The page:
Deadlift Benefits & Muscles Worked
A deadlift may simply be described as lifting of dead weights. It is a weight training exercise in which a barbell or bar is lifted off the ground to the level of the hips and then lowered to the ground. There are three power lifting exercises – deadlift, squat and bench-press. You can perform deadlifts using dumb bells, bar bells or kettle bells.
The deadlift is a highly effective lift for building strength shape and muscle fullness. It’s one of the most natural body movements. It stimulates your entire body and results in a very high caloric burn.
To get into the correct position for deadlift, approach the bar and place your feet just broader than the width of your hips. Your hands should be placed just wider than your shins. The barbell should be directly over the laces of your shoes.
Before your first rep, retract your shoulder blades and tense your lats. This will put your shoulder directly over the barbell and position your body for optimal force production. The beginning of the lift is just like a leg press. Make sure that when you start your shins are perpendicular to the floor. This should put your hips at the correct height. Your hamstrings will activate first, until the quads take over and extend your legs.
When the bar reaches your knees, thrust your hips forward by squeezing your glutes. When you bring the bar down, do so quickly and with control. keep the bar close to your body just as you did on the way up and stick your butt out to collapse your body into the starting position.
Deadlifts vs Squats
Deadlifts and squats are two sides of the same coin, both being two of the best exercises for building up strength. Yet, they work differently on the muscles.
While squats are considered the best quadriceps exercise, where calves are at work, deadlift is undoubtedly the best exercise for glutes and hamstrings, as it requires so much hip workout. In deadlift all the pressure is applied through the heels, whereas the pressure in a squat is spread across the foot and thereby the calves.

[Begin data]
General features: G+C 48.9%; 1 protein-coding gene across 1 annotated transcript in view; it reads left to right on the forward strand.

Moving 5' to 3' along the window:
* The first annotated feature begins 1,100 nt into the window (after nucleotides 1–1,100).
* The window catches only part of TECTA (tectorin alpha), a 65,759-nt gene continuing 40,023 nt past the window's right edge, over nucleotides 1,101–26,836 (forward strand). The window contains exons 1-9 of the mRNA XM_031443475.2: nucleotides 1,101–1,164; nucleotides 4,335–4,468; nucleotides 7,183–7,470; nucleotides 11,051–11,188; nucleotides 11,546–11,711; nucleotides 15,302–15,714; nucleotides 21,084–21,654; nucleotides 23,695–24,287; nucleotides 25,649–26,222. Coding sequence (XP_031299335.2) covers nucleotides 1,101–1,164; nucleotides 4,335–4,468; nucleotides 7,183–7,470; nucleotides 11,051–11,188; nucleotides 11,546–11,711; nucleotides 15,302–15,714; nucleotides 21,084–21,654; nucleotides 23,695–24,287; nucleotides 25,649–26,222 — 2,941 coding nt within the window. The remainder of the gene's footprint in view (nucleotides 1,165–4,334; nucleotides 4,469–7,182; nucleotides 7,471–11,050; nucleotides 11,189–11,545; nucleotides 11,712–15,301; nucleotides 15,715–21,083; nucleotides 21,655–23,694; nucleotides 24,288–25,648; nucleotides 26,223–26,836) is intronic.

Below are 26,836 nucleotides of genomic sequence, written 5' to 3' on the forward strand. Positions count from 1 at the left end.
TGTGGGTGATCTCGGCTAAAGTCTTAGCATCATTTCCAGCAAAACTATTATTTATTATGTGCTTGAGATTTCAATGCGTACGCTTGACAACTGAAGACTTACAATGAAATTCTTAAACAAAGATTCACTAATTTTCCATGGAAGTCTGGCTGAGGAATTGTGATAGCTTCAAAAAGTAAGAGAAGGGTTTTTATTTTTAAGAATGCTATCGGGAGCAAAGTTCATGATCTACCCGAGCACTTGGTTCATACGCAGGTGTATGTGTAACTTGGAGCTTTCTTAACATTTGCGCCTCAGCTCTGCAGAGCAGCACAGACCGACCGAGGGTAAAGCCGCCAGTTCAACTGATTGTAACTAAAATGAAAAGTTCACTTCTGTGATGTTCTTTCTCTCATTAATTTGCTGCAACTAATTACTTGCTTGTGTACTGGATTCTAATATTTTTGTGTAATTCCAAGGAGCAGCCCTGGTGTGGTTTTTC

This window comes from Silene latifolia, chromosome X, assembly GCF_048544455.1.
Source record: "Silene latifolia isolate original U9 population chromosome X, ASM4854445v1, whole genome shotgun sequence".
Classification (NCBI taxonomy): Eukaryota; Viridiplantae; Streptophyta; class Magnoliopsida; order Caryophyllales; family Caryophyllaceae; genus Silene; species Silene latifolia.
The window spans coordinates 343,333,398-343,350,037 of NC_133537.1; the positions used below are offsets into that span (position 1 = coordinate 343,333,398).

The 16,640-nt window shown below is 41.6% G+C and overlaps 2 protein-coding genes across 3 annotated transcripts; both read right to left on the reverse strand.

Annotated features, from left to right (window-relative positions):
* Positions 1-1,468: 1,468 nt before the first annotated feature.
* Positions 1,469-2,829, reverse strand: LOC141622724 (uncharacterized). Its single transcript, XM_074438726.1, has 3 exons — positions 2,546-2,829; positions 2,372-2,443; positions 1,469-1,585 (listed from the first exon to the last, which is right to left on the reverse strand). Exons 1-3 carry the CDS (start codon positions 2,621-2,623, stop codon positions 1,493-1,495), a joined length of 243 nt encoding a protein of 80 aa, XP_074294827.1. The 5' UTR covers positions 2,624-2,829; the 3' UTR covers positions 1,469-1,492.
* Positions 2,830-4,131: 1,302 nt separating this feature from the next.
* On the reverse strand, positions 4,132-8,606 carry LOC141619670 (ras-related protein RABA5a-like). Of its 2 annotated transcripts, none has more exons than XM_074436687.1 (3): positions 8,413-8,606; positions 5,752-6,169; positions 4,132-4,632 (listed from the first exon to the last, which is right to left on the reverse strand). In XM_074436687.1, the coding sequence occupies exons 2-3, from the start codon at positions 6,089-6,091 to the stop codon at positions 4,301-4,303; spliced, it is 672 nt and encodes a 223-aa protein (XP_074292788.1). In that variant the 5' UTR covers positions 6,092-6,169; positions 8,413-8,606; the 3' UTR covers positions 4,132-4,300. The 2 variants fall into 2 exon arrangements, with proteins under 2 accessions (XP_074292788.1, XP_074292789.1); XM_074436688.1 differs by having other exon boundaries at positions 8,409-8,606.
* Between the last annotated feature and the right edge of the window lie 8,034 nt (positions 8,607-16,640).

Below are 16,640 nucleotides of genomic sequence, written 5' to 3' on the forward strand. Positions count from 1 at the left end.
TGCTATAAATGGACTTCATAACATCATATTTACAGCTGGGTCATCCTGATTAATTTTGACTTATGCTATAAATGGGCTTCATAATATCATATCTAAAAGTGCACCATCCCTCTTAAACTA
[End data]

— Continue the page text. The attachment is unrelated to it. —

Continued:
Both deadlifts, as well as squats, build strength. However, due to the different nature of the body movement, the resultant pressure on the rib cage and abdominal muscles is so much more in case of deadlift. As forearms and biceps are worked intensely in a deadlift using many more muscles than any other lift, it scores over its nearest rival, the squat.
What Muscles Do Deadlifts Work?
Deadlift is deservingly hailed as the ‘king of weight lifting’ and hence, several variations of deadlifts have evolved over time. Each variation targets a specific goal. However, the standard deadlift uses the following muscle groups:
- Finger Flexors (Forearms)
- Erector Spinae (Back)
- Gluteal Muscles (Hip)
- Hamstrings (Legs)
- Quadriceps (Legs)
- Adductor Magnus (Legs)
- Rectus Abdominis (Abs)
- External Oblique Muscle (Abs)
- Internal Oblique Muscle (Abs)
- Iliocostalis (Back)
- Intertransversarii Laterales Lumborum (Back)
- Latissimus Dorsi (Back)
- Levator Scapulae (Back)
- Longissimus (Back)
- Quadratus Lumborum (Back)
- Rhomboideus Major (Back)
- Serratus Posterior Superior (Back)
- Serratus Posterior Inferior (Back)
- Splenius Cervicis (Back)
- Teres Major (Back)
- Trapezius Muscle (Back)
- Rectus Femoris (Legs)
- Vastus Lateralis (Legs)
- Vastus Intermedius (Legs)
- Vastus Medialis (Legs)
- Semitendinosus (Legs)
- Semimembranosus (Legs)
- Biceps Femoris (Legs)
- Biceps Brachii Muscle (Arms)
- Gluteus Maximus (Hips)
- Gluteus Minimus (Hips)
- Piriformis (Hips)
- Superior gemellus (Hips)
- Flexor digitorum profundus (Forearms)
Benefits of Deadlift
It is the best exercise for building core strength that supports all other major muscle groups. The central muscles of the body, lower back, glutes and the abdominal region constitute core strength. Deadlift supports the body in almost every movement and position. It is a total body workout.
In addition to the above benefit, deadlift has several additional advantages:
- Minimum Equipment – All you require is a bar and some enthusiasm, that is it!